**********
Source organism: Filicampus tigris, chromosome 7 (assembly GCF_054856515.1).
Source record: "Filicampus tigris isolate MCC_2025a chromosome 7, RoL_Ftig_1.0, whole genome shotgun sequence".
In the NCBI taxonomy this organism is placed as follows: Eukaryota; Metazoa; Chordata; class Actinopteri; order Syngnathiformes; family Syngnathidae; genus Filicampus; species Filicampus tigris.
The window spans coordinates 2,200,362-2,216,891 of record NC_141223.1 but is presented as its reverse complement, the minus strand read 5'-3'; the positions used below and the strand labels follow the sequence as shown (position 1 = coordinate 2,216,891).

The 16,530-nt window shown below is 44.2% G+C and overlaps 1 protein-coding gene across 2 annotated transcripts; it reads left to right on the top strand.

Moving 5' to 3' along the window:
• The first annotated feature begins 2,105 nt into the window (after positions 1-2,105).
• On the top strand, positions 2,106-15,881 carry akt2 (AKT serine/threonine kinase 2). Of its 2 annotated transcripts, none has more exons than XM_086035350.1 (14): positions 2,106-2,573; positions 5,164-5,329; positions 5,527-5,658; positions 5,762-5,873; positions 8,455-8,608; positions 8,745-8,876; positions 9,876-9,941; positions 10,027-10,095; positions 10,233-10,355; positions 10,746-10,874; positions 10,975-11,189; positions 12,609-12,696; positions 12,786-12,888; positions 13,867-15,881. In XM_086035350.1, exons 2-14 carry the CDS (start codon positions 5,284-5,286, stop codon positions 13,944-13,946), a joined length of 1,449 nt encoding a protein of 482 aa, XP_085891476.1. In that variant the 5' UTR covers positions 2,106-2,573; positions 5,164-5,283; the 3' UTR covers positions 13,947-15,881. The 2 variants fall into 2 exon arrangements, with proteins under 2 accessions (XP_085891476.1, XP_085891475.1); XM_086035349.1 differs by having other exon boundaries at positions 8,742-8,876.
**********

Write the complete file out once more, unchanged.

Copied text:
Source organism: Filicampus tigris, chromosome 7 (assembly GCF_054856515.1).
Source record: "Filicampus tigris isolate MCC_2025a chromosome 7, RoL_Ftig_1.0, whole genome shotgun sequence".
In the NCBI taxonomy this organism is placed as follows: Eukaryota; Metazoa; Chordata; class Actinopteri; order Syngnathiformes; family Syngnathidae; genus Filicampus; species Filicampus tigris.
The window spans coordinates 2,200,362-2,216,891 of record NC_141223.1 but is presented as its reverse complement, the minus strand read 5'-3'; the positions used below and the strand labels follow the sequence as shown (position 1 = coordinate 2,216,891).

The 16,530-nt window shown below is 44.2% G+C and overlaps 1 protein-coding gene across 2 annotated transcripts; it reads left to right on the top strand.

Moving 5' to 3' along the window:
• The first annotated feature begins 2,105 nt into the window (after positions 1-2,105).
• On the top strand, positions 2,106-15,881 carry akt2 (AKT serine/threonine kinase 2). Of its 2 annotated transcripts, none has more exons than XM_086035350.1 (14): positions 2,106-2,573; positions 5,164-5,329; positions 5,527-5,658; positions 5,762-5,873; positions 8,455-8,608; positions 8,745-8,876; positions 9,876-9,941; positions 10,027-10,095; positions 10,233-10,355; positions 10,746-10,874; positions 10,975-11,189; positions 12,609-12,696; positions 12,786-12,888; positions 13,867-15,881. In XM_086035350.1, exons 2-14 carry the CDS (start codon positions 5,284-5,286, stop codon positions 13,944-13,946), a joined length of 1,449 nt encoding a protein of 482 aa, XP_085891476.1. In that variant the 5' UTR covers positions 2,106-2,573; positions 5,164-5,283; the 3' UTR covers positions 13,947-15,881. The 2 variants fall into 2 exon arrangements, with proteins under 2 accessions (XP_085891476.1, XP_085891475.1); XM_086035349.1 differs by having other exon boundaries at positions 8,742-8,876.